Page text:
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CATMINT - A GUIDE TO GROWING IRRESISTIBLE CATMINT PLANTS

Réjean Millette July 2th 2022 187 views

CATMINT - A GUIDE TO GROWING IRRESISTIBLE CATMINT PLANTS

CATMINT - A GUIDE TO GROWING IRRESISTIBLE CATMINT PLANTS

This article was published on Garden Design website and a part of it is posted on our website with the permission of Garden Design.

By Anne Balogh Updated 1/26/2022

BASICS

Plant type: Herbaceous perennial

Hardiness: Varies by species. Most are cold hardy to zone 3.

Height: 9 inches to 3 feet

Flower color: Various shades of lavender-blue, pink, violet, or white, often enhanced by darker calyces. 

Foliage: Fuzzy, aromatic gray-green to medium green leaves with scalloped edges. 

Light preference: Full sun to light shade.

Bloom time: Typically, late spring to early summer into early fall, although some varieties bloom earlier and longer.

Special attributes: Heat and drought tolerant.
                             The minty, aromatic leaves make them rabbit and deer resistant.
                             Attracts bees, butterflies and other beneficial insects.

                             2021 Perennial of the Year: 'Cat's Pajamas' catmint.

CATMINT VARIETIES

REMEMBER: Millette Photomedia has many pictures of nepetas on the website, and many other types of plants.

Nepeta x faassenii Nepeta faassenii Cat's Meow 

(Faassen’s catmint): By far, the most popular cultivars grown for ornamental use belong to this hybrid, which has sterile flowers that won’t self-sow and don’t require deadheading.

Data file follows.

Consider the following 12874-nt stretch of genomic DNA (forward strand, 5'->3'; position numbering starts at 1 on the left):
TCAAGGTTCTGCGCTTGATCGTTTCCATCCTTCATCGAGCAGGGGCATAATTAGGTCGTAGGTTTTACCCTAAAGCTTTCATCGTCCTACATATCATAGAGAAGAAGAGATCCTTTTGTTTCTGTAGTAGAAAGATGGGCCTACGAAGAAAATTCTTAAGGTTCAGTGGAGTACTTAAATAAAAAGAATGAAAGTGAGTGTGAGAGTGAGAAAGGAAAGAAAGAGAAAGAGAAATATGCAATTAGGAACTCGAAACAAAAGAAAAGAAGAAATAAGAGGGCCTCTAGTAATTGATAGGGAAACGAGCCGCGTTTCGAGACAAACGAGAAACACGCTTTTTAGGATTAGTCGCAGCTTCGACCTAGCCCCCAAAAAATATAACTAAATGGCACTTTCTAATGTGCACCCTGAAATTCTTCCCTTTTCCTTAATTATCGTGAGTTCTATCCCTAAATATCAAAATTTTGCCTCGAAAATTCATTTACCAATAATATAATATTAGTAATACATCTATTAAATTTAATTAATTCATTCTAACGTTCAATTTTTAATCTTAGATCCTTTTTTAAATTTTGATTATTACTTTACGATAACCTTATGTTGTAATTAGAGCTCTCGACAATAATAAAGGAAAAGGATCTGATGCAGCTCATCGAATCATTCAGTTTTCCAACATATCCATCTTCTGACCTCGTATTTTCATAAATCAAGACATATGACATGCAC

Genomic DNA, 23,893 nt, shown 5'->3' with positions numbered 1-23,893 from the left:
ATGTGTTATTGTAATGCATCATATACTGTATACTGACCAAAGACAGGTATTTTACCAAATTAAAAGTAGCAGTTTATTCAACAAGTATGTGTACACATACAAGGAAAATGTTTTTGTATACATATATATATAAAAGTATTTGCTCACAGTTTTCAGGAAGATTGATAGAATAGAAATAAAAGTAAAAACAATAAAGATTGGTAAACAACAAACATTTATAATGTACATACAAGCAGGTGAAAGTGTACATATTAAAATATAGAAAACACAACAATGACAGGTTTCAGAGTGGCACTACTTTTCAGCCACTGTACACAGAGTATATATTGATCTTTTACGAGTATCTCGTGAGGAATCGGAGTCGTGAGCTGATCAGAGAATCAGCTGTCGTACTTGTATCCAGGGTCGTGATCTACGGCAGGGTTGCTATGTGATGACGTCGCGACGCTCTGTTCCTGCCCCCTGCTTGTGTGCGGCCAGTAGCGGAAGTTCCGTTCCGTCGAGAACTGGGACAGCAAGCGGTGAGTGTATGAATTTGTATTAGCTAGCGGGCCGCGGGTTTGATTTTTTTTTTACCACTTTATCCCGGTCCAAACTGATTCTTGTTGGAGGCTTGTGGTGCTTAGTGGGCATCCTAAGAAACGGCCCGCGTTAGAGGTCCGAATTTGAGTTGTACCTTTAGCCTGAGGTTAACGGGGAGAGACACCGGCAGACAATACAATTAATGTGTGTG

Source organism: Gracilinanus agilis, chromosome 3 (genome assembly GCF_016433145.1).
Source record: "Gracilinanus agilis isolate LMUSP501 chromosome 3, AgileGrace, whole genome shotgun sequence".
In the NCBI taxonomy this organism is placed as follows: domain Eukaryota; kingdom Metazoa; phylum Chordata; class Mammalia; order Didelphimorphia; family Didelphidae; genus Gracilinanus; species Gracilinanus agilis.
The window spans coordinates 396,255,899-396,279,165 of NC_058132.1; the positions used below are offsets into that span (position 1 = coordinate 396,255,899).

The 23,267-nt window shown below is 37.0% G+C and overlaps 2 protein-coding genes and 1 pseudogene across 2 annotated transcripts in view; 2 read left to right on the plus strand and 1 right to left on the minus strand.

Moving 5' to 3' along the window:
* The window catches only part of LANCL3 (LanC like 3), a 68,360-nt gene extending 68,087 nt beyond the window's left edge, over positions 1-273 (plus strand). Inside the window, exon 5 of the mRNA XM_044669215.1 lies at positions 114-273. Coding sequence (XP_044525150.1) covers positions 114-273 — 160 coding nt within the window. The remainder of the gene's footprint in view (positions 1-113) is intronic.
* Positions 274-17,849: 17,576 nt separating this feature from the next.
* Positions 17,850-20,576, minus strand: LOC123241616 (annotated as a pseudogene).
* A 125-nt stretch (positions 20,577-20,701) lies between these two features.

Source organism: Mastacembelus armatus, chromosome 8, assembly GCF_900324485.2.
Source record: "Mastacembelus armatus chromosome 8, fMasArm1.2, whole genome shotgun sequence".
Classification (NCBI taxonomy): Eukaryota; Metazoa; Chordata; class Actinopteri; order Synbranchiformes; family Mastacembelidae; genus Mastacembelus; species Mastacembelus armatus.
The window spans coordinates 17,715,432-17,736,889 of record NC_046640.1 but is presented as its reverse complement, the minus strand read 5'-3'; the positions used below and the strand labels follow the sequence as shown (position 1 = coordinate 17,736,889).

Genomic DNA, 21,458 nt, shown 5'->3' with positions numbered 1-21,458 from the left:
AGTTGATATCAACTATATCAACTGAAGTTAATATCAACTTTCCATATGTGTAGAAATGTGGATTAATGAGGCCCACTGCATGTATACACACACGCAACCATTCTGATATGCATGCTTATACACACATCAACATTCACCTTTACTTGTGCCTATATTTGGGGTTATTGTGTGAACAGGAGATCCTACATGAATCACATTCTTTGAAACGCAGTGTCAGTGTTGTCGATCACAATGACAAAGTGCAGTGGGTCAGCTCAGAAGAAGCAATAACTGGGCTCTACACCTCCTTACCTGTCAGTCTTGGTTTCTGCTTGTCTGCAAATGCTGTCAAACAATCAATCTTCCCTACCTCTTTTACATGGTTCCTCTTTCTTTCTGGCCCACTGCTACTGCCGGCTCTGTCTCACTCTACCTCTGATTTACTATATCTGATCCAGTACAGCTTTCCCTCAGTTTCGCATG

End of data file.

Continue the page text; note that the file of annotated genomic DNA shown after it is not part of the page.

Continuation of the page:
Nepeta subsessilis Nepeta subsessilis

(Japanese catmint): Unlike other varieties, this one prefers moist soil and partial shade, making it a good option for cooler, wetter climates. 

Nepeta racemosa Nepeta racemosa Walker's Low

(Persian or dwarf catmint): This low-growing species forms rounded mounds that spread as wide as the plants are tall. Ranging in height from 12 to 18 inches, it is often used as a colorful groundcover. 

Is catmint the same as catnip? Catnip (Nepeta cataria) is more aromatic than catmint. Its ornamental attributes are lacking and it tends to be weedy and invasive. In the garden, it offers the most value as a culinary herb or as a repellant for certain insects, including mosquitoes, aphidsand squash bugs.

You can read the full article on Garden Design at //www.gardendesign.com/perennials/catmint.html 

Garden Design is a proud client of Millette Photomedia.

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